In March 2014, the National Telecommunications and Information Administration (NTIA) of the United States Department of Commerce announced its intention to transfer its oversight role over key ICANN functions to a global multistakeholder body (the IANA transition, scheduled to take place by September 30, 2016). The NTIA laid down certain criteria for this transition, one of which was that the new structure should not be government-led or intergovernmental in nature. Several recommendations have been developed in an effort to ensure that ICANN is accountable and transparent in the absence of this governmental oversight. One of the most hotly debated and polarising of these recommendations was over the role of governments in this post-transition structure. In the months since, the Cross-Community Working Group on Enhancing ICANN Accountability (CCWG) has been working hard to develop recommendations with these criteria in mind. But the results leave one confused about the involvement of governments in ICANN in the future. In addition to maintaining GAC’s special advisory status, this group has also made other recommendations that expand GAC’s role.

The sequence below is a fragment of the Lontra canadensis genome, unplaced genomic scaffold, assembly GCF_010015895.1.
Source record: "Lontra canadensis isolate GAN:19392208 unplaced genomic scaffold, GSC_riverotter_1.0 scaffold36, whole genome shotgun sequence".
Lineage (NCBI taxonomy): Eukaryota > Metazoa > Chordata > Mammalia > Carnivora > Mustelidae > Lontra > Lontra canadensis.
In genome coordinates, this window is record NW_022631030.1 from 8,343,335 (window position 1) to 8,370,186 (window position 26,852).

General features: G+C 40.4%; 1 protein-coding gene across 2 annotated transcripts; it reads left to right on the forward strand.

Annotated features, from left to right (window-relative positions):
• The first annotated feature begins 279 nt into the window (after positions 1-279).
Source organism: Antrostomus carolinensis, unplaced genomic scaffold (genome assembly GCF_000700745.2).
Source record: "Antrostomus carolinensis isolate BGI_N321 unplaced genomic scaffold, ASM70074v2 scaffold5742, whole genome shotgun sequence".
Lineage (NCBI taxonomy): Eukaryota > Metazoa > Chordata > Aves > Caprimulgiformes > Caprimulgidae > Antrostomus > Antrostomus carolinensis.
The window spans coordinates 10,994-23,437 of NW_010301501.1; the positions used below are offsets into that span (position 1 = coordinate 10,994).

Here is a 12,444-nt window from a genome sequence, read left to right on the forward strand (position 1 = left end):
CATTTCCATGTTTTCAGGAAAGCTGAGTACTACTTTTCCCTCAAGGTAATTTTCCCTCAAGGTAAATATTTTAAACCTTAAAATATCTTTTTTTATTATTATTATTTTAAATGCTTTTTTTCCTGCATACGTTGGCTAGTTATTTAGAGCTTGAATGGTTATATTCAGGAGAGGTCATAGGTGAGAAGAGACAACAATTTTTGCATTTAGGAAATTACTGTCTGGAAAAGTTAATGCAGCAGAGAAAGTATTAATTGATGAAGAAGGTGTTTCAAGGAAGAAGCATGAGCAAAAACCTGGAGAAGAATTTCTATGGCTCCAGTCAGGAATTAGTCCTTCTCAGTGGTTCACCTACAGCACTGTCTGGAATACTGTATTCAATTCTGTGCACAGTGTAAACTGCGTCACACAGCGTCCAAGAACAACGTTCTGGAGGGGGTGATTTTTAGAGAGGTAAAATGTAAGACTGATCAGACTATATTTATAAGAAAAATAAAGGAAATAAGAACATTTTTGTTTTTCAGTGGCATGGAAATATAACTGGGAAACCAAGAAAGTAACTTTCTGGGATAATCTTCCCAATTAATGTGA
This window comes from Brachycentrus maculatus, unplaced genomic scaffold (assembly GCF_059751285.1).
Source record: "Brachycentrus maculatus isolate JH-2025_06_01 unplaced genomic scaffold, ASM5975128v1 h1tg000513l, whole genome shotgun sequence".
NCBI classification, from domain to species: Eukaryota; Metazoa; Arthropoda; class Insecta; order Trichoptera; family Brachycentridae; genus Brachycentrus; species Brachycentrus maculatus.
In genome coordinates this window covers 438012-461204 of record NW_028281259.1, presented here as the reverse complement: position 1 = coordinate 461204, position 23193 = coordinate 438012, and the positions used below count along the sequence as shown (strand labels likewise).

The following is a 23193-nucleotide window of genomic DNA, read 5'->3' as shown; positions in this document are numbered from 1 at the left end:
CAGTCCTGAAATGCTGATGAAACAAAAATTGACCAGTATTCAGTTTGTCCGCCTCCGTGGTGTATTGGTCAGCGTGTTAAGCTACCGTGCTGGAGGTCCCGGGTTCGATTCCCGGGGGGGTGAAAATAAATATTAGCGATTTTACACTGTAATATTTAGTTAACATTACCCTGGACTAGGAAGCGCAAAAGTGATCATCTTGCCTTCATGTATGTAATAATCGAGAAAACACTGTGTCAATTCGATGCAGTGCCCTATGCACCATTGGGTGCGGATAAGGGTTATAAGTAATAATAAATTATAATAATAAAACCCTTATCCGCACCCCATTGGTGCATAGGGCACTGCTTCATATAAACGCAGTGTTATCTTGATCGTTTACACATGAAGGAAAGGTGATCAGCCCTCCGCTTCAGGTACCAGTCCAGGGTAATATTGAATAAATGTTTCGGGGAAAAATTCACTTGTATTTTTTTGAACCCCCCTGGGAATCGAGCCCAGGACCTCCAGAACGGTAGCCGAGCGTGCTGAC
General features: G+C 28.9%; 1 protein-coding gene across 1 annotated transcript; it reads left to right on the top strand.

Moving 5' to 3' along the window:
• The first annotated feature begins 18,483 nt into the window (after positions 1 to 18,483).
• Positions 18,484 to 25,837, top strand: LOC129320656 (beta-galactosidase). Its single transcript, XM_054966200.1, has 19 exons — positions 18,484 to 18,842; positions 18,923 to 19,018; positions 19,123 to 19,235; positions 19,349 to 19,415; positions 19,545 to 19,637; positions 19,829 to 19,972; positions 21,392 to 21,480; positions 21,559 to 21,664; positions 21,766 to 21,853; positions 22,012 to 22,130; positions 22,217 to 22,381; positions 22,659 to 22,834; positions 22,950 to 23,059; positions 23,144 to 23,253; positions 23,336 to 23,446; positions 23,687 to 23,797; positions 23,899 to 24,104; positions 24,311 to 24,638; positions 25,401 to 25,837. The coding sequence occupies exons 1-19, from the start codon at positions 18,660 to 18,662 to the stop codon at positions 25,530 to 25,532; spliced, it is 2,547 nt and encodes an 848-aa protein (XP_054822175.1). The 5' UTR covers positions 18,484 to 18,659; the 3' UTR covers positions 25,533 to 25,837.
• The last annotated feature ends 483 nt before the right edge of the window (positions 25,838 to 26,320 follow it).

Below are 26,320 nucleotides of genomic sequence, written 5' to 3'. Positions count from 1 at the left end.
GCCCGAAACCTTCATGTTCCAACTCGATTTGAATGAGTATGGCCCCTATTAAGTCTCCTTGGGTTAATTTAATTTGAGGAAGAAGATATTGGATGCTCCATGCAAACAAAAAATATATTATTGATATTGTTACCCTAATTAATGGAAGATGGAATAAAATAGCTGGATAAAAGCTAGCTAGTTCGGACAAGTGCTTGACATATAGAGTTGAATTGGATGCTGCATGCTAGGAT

CCWG-Accountability recommendations for GAC
CCWG proposes the creation of a new entity (known as the Empowered Community), which shall consist of ICANN’s SOs and ACs, to hold ICANN accountable. According to this group’s proposal, GAC will be an equal decisional participant in this entity, having an equal voice in the exercise of community powers such as removal of the Board, approving bylaw changes, budget, etc. This move has been fairly polarising, with some members arguing that ICANN was created to move away from governmental control as seen by the purely advisory mandate given to this committee. Giving it a decisional voice in matters about retaining or removing Board directors and operational issues, such as ICANN’s budget, goes against the fundamental role of GAC.